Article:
I think it started with a speaking part for a choir concert. Will was excited to volunteer but as the day of the performance came closer, the excitement turned to fear, fear to stress, and stress to anxiety. So much so, that the night before the performance, he couldn't fall asleep. He worried about his speaking part, then he worried about sleeping, and as the clock ticked on, his anxiety increased. We prayed and prayed, together and separately but still he could not go to sleep. His dad gave him a blessing, but still he could not sleep. I sat on his bed for awhile, then he came to mine. Nothing helped. As his frustration turned to panic, I became a little angry. Not at him, but at Heavenly Father. I had promised Will that Heavenly Father would help him if he would ask.We had begged and pleaded and still we felt alone. Not only alone, but abandoned. I couldn't understand it. Finally about 3:30 in the morning, we gave him a sleeping pill. He fell asleep.
Things went down hill from there. He began to be anxious any time he felt an uncomfortable emotion. It culminated when Michaela left for a Disneyland trip with her choir. He felt sad at her departure and began to worry that he would cry at school and everyone would laugh at him. It debilitated him. He couldn't make himself walk out the door. And because there was only one day of school before she returned, I let him stay home.
But then our fish died.
It was more than he could handle.
It almost immobilized him.
I begged, threatened, bribed, talked til I was blue in the face, but nothing could make him walk out the door to school. Sometimes I could get him in the car but when we pulled up to school, I could not get him to get out. I was exhausted and at my wit's end. So was he.
And then Janis told me that her hometeacher was a psychologist for the school district. I decided to meet with him and see what he could do to help us. It was a sweet, wonderful tender mercy.
He told me that solving anxiety issues at this age was easy, but if you wait till they are adults, it's almost impossible.
He told me that the worst thing I could do was to let Will stay home from school. In doing this I was validating that Will's fears were real, when in reality they were irrational. The more I catered to his anxiety, the more I validated it.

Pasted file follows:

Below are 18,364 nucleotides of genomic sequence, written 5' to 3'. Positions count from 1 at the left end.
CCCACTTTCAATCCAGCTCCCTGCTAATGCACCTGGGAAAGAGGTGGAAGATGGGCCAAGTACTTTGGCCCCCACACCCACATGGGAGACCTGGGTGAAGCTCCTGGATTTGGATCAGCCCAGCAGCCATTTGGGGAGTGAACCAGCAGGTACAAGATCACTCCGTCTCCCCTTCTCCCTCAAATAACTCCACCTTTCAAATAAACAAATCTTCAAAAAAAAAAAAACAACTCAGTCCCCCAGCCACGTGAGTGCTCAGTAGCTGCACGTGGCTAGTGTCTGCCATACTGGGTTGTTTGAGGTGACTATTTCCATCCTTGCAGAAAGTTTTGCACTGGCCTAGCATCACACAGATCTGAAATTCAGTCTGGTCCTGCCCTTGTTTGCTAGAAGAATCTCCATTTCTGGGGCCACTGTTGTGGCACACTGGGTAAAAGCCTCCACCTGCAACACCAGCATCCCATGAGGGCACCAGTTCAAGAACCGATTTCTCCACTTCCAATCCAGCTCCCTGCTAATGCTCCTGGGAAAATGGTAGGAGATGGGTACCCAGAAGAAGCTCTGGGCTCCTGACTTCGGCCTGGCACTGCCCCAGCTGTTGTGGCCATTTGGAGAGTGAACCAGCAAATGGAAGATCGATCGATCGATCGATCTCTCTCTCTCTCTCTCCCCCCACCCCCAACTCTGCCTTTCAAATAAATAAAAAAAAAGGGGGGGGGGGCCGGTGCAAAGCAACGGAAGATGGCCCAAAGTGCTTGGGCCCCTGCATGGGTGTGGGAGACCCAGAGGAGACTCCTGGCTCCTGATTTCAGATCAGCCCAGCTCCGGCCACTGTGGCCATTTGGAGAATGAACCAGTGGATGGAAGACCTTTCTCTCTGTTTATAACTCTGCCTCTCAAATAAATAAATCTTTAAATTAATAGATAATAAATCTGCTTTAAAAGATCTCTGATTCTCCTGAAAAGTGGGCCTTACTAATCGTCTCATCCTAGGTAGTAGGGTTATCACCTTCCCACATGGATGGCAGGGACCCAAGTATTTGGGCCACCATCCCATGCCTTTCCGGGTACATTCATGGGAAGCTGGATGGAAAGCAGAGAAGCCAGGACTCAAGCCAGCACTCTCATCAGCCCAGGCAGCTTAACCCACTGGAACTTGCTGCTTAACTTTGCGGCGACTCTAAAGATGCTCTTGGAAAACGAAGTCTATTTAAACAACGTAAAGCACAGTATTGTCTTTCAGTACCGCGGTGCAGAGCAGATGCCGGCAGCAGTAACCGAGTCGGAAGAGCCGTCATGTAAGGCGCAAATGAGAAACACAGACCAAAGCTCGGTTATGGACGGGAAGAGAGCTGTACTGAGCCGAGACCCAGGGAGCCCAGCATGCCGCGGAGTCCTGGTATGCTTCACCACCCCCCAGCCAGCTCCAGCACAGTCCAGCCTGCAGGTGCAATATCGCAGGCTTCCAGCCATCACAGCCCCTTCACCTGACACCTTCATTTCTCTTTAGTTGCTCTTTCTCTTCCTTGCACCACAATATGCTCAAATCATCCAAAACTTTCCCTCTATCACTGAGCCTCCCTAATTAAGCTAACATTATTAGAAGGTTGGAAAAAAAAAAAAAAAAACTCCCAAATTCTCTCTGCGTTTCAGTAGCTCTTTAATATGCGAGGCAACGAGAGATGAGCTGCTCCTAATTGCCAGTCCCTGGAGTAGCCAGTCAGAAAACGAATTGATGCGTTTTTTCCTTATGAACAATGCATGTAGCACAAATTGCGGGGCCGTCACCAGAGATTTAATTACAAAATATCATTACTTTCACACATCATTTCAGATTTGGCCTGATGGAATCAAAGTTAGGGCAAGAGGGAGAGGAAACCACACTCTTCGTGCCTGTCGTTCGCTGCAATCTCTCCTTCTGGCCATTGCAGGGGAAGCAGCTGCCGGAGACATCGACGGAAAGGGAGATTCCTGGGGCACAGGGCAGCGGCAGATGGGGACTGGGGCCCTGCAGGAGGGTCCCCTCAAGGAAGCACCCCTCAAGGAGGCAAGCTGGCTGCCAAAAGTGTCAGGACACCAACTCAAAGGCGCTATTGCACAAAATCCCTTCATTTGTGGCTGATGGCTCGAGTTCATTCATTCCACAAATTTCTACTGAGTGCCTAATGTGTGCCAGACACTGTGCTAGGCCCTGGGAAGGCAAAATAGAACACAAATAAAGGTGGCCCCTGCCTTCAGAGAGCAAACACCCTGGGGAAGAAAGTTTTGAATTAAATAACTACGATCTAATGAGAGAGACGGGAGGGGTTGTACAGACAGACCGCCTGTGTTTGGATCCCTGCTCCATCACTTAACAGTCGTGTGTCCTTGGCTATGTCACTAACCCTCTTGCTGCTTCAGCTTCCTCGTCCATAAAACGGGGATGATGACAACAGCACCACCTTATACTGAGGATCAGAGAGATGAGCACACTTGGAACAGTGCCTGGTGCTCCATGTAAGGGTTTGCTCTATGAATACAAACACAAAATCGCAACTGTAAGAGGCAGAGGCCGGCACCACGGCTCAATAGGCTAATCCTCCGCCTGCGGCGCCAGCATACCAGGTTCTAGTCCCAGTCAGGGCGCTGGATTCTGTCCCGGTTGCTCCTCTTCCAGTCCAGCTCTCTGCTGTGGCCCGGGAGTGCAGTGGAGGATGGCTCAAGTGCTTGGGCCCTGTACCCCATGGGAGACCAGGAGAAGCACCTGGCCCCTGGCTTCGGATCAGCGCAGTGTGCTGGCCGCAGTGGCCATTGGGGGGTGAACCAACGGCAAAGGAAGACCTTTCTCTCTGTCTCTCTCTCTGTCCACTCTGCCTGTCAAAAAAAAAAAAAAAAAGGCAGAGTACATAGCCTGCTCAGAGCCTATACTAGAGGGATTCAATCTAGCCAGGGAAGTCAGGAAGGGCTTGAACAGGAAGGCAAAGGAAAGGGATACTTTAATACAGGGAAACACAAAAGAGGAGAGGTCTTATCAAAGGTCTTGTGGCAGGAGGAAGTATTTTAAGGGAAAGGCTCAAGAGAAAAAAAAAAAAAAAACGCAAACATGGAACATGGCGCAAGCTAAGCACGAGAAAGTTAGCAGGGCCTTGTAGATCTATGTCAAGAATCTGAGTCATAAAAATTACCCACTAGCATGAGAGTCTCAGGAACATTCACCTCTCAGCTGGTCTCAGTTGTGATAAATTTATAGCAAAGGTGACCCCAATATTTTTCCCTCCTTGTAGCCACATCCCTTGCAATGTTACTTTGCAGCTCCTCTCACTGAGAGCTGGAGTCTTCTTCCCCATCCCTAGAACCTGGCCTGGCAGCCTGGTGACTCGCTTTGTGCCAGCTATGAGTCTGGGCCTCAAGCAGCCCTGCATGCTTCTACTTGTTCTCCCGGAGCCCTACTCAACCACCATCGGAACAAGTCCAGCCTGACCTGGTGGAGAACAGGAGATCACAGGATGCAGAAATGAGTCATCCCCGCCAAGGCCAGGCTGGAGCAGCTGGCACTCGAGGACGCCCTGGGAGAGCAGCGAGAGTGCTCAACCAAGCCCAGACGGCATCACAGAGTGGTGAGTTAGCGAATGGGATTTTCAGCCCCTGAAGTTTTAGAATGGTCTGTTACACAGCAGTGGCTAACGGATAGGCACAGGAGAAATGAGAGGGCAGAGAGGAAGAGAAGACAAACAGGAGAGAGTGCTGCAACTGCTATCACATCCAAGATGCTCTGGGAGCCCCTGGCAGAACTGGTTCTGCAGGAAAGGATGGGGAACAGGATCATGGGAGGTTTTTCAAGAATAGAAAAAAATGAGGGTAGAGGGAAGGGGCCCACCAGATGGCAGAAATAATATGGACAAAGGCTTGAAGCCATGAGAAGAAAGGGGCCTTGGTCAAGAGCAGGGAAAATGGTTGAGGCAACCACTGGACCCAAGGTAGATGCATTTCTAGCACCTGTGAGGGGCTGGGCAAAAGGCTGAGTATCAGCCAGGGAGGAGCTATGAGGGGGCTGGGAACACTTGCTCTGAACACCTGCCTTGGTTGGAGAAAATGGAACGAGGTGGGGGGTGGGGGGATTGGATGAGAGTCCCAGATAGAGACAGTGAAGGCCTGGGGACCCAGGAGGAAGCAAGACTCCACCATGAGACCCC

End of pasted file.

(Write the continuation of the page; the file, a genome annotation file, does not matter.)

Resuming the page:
And so, I drove him to school and left him kicking and screaming in his teacher's arms. I cried as I drove home. It was awful to see his friends looking at him like someone they didn't recognize.
The next day was a little easier, and by day three, there was no resistance.
We then practiced walking to school, and each day he walked a little further by himself. The greatest day was when I started to head out the door with him and he looked at me and said, "Mom, you don't need to come anymore."
The last hurdle to conquer was at night. He was still so worried about not being able to fall asleep, that he would watch the clock and needed me to wait with him.. I was so happy that he was going to school that I was willing to sit outside his door each night until he was asleep. However,the weeks stretched into summer vacation and it got really old. I was losing valuable sleep myself. When school was about to start up again, I knew we needed to fix this last part of his anxiety. I am amazed it took me so long, but I called Janis' hometeacher again and asked him what I should do. Again he told me that by sitting outside his door, I was validating his irrational fear. I needed to reassure him that Dad and I were there to protect him and that he could fall asleep by himself. He told me it would take maybe three days tops, but Will would be sleeping on his own. He also advised me to give Will something comforting, like conference talks, to listen to as he fell asleep It wasn't pretty, but he was right. By the third night he was fine.
The best part was how much it empowered him. He felt normal again. It made me feel sad that I had not done it sooner. He was completely happy.
But back to Heavenly Father.
He could have made it okay that one night when we desperately wanted it.
But what if it had just stifled this anxiety issue?
What if when he was ready to go on his mission, he couldn't have stayed?
What if he was an adult before he had to try and deal with this and like the psychologist said, it was almost impossible to fix?
And what would I trade for the fact that Will still listens to conference talks every night as he goes to sleep?
He and his brother have now listened to a decade worth of sacred wisdom.
Heavenly Father never abandons us.
But he does assure us that "my ways are not your ways."
One year later Will is unstoppable.
He plays the cello in the school orchestra.
He sings in the school choir.
He has had several solo parts without thinking twice about it.
He participates in Freedom Leaders at his school.
He is in the chess club.
He even sings in the ward choir.
He is not that defeated little boy of a year ago.
And he knows that his Heavenly Father was with him every step of the way.